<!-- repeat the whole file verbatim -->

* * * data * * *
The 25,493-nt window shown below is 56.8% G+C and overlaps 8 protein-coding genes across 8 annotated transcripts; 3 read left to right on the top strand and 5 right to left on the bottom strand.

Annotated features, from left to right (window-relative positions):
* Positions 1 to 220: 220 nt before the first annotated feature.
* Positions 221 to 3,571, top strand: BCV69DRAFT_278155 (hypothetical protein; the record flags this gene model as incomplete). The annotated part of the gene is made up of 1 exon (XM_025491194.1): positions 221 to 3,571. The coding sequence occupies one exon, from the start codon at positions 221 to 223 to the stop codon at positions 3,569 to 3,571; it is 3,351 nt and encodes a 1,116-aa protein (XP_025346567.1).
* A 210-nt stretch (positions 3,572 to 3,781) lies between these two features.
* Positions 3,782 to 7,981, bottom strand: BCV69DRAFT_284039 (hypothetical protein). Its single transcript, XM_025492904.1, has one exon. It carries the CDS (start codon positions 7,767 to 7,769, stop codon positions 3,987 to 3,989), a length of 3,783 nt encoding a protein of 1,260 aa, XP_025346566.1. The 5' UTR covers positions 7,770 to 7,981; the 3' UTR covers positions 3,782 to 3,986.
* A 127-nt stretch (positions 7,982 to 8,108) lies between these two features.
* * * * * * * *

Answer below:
The 25,493-nt window shown below is 56.8% G+C and overlaps 8 protein-coding genes across 8 annotated transcripts; 3 read left to right on the top strand and 5 right to left on the bottom strand.

Annotated features, from left to right (window-relative positions):
* Positions 1 to 220: 220 nt before the first annotated feature.
* Positions 221 to 3,571, top strand: BCV69DRAFT_278155 (hypothetical protein; the record flags this gene model as incomplete). The annotated part of the gene is made up of 1 exon (XM_025491194.1): positions 221 to 3,571. The coding sequence occupies one exon, from the start codon at positions 221 to 223 to the stop codon at positions 3,569 to 3,571; it is 3,351 nt and encodes a 1,116-aa protein (XP_025346567.1).
* A 210-nt stretch (positions 3,572 to 3,781) lies between these two features.
* Positions 3,782 to 7,981, bottom strand: BCV69DRAFT_284039 (hypothetical protein). Its single transcript, XM_025492904.1, has one exon. It carries the CDS (start codon positions 7,767 to 7,769, stop codon positions 3,987 to 3,989), a length of 3,783 nt encoding a protein of 1,260 aa, XP_025346566.1. The 5' UTR covers positions 7,770 to 7,981; the 3' UTR covers positions 3,782 to 3,986.
* A 127-nt stretch (positions 7,982 to 8,108) lies between these two features.